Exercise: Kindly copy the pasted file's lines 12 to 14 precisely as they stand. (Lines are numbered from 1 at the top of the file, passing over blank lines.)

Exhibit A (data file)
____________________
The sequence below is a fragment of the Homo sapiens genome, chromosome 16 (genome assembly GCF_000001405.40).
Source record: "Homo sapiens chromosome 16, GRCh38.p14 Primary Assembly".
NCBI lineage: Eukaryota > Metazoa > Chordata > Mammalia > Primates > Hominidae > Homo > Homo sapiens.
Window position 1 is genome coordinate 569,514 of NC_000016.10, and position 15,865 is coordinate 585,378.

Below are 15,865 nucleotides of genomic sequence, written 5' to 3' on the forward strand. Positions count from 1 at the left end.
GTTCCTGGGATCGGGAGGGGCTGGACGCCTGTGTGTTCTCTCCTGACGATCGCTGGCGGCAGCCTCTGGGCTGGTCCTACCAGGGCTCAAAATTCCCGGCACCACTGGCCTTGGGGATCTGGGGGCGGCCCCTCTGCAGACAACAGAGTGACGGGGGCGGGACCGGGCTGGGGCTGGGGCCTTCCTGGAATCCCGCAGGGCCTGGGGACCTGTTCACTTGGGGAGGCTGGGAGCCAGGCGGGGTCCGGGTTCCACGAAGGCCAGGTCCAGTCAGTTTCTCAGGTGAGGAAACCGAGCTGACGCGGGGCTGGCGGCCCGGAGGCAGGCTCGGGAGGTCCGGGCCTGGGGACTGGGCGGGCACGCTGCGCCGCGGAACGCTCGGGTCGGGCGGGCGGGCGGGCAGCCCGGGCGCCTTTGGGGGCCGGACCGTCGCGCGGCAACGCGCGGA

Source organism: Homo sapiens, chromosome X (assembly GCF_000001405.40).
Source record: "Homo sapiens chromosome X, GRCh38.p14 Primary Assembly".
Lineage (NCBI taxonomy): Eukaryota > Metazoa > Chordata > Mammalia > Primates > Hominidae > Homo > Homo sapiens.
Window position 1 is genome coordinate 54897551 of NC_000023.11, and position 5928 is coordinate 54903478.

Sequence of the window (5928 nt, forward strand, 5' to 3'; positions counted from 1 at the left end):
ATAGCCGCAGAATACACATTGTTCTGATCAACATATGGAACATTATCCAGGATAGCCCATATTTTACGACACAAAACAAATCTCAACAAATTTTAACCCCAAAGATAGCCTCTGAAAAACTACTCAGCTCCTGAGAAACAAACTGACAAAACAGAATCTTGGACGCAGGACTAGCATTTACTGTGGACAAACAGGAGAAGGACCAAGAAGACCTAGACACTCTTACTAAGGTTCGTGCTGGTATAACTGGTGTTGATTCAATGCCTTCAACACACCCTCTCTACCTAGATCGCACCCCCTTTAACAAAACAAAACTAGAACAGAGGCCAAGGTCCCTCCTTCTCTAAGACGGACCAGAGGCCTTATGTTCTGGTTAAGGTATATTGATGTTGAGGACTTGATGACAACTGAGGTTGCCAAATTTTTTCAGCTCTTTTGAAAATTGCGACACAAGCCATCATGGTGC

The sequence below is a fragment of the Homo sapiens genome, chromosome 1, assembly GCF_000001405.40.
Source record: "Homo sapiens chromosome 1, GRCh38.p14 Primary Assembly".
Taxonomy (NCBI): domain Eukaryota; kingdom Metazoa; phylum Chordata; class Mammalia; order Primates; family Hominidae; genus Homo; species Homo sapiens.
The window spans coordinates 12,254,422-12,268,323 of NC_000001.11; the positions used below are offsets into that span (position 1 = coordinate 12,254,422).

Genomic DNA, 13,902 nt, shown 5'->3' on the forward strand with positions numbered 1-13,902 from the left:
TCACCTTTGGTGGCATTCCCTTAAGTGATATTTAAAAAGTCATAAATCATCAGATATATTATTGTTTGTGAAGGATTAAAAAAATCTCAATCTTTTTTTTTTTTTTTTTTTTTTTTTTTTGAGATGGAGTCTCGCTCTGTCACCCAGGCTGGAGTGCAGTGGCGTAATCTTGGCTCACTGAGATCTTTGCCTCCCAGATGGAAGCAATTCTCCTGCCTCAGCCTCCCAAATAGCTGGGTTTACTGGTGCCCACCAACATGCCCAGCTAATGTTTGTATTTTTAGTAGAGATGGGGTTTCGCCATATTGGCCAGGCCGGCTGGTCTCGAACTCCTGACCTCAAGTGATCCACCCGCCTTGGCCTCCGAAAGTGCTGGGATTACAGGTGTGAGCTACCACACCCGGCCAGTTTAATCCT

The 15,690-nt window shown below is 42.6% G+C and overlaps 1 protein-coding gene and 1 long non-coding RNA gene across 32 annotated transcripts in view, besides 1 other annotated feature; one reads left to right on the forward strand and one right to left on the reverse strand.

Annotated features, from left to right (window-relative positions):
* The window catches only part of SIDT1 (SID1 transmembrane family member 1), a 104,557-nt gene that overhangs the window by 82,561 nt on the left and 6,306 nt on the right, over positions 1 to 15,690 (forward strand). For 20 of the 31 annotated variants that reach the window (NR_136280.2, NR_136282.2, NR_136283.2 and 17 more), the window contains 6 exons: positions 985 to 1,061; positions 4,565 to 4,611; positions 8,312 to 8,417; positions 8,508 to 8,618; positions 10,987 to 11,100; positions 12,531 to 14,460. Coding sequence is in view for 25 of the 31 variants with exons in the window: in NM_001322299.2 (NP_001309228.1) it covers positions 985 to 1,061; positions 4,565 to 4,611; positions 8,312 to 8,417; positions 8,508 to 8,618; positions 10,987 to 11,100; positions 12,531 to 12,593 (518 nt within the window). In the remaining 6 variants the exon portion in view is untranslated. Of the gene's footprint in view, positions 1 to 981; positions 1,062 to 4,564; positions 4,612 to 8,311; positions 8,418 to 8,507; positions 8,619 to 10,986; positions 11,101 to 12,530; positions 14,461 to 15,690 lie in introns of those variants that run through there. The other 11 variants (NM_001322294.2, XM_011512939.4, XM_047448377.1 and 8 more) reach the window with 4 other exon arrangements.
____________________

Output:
ATAGCCGCAGAATACACATTGTTCTGATCAACATATGGAACATTATCCAGGATAGCCCATATTTTACGACACAAAACAAATCTCAACAAATTTTAACCCCAAAGATAGCCTCTGAAAAACTACTCAGCTCCTGAGAAACAAACTGACAAAACAGAATCTTGGACGCAGGACTAGCATTTACTGTGGACAAACAGGAGAAGGACCAAGAAGACCTAGACACTCTTACTAAGGTTCGTGCTGGTATAACTGGTGTTGATTCAATGCCTTCAACACACCCTCTCTACCTAGATCGCACCCCCTTTAACAAAACAAAACTAGAACAGAGGCCAAGGTCCCTCCTTCTCTAAGACGGACCAGAGGCCTTATGTTCTGGTTAAGGTATATTGATGTTGAGGACTTGATGACAACTGAGGTTGCCAAATTTTTTCAGCTCTTTTGAAAATTGCGACACAAGCCATCATGGTGC

The sequence below is a fragment of the Homo sapiens genome, chromosome 1, assembly GCF_000001405.40.
Source record: "Homo sapiens chromosome 1, GRCh38.p14 Primary Assembly".